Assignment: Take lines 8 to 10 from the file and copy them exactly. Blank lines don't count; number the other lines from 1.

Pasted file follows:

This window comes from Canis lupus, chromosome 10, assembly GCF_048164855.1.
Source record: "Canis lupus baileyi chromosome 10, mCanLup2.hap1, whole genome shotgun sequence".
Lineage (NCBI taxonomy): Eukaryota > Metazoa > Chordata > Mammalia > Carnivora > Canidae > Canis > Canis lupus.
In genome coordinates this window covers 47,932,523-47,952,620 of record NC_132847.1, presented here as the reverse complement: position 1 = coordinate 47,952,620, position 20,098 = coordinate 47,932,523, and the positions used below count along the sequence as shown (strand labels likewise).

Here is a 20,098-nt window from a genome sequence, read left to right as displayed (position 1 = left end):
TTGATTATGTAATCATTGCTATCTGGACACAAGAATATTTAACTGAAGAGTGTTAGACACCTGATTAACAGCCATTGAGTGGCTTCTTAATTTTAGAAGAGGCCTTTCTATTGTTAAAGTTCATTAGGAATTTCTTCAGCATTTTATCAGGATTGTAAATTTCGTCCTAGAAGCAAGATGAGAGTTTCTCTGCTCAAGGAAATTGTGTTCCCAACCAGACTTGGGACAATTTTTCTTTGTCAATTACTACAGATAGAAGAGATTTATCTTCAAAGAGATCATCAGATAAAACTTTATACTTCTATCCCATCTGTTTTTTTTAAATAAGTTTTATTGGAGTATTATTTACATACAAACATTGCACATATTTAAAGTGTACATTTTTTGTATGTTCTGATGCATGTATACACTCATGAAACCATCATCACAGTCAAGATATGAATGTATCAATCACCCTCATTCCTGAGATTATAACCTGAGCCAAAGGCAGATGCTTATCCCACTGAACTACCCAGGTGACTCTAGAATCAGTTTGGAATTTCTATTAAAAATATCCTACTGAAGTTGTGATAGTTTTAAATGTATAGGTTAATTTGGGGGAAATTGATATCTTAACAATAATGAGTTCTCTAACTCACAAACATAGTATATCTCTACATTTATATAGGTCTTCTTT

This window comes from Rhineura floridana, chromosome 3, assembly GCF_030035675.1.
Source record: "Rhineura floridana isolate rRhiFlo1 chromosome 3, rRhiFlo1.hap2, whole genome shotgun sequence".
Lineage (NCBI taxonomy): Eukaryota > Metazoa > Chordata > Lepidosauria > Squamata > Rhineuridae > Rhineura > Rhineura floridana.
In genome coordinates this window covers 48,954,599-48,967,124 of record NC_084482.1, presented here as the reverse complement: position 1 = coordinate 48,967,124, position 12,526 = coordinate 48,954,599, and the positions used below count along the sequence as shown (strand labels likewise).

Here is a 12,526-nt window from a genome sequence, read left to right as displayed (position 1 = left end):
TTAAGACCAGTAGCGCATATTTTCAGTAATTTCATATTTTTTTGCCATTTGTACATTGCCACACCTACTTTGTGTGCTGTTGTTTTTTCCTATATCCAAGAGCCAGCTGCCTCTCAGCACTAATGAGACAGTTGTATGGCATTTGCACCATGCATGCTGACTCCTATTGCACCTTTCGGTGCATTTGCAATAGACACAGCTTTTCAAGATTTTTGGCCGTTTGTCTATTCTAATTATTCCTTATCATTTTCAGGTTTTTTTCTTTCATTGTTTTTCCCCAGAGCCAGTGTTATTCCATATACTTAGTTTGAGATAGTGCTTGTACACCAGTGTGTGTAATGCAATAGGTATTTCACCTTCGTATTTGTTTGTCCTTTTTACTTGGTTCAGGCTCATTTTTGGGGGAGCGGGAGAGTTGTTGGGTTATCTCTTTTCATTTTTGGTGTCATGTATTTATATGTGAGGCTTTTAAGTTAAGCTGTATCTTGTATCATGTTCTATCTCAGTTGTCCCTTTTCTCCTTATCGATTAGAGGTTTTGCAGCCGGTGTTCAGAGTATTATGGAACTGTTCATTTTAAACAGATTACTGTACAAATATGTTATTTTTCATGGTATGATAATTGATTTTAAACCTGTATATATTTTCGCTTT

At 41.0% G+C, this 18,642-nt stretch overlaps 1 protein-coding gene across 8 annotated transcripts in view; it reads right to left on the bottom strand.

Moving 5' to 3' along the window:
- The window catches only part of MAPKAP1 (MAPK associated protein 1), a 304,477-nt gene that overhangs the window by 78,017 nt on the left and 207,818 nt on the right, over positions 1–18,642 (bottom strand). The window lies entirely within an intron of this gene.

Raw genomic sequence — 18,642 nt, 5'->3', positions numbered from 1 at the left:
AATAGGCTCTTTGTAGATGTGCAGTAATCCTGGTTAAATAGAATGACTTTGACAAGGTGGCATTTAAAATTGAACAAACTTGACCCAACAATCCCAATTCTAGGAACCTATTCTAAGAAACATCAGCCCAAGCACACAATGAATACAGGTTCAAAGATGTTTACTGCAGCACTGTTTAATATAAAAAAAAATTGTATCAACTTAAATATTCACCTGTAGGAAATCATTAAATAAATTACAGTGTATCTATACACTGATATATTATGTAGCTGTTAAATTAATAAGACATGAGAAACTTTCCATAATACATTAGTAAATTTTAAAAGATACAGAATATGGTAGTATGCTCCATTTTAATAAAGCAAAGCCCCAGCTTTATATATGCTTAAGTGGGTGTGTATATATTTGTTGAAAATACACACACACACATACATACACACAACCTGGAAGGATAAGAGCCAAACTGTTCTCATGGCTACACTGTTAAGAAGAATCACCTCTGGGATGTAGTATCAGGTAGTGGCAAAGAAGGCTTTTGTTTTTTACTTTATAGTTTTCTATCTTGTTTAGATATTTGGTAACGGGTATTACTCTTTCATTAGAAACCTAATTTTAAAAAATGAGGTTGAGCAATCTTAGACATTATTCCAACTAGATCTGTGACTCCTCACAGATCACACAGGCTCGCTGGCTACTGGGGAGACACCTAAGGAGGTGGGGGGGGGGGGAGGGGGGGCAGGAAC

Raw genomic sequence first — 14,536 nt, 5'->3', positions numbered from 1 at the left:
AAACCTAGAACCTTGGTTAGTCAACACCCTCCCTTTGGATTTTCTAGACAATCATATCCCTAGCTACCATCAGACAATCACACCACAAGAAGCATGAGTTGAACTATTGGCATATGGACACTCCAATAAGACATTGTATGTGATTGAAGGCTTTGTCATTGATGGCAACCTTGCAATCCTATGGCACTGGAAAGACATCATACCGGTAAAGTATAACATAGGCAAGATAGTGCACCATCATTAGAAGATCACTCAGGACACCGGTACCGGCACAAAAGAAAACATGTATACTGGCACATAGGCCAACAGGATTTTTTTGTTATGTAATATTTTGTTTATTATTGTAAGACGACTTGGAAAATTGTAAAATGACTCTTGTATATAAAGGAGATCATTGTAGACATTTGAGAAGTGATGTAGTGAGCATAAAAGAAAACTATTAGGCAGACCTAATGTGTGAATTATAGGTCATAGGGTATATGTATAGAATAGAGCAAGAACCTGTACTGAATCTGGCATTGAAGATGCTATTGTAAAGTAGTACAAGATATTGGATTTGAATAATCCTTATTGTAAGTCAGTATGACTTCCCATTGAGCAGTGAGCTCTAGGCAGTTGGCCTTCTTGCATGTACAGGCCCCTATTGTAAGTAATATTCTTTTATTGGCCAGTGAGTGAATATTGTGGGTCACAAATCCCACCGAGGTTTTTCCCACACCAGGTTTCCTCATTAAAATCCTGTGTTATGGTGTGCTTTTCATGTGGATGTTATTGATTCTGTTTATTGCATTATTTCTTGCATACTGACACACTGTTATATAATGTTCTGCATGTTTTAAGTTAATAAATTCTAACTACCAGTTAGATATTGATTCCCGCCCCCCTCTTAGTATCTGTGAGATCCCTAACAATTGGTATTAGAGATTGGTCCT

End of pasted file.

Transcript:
Source record: "Rhineura floridana isolate rRhiFlo1 chromosome 3, rRhiFlo1.hap2, whole genome shotgun sequence".
Lineage (NCBI taxonomy): Eukaryota > Metazoa > Chordata > Lepidosauria > Squamata > Rhineuridae > Rhineura > Rhineura floridana.
In genome coordinates this window covers 48,954,599-48,967,124 of record NC_084482.1, presented here as the reverse complement: position 1 = coordinate 48,967,124, position 12,526 = coordinate 48,954,599, and the positions used below count along the sequence as shown (strand labels likewise).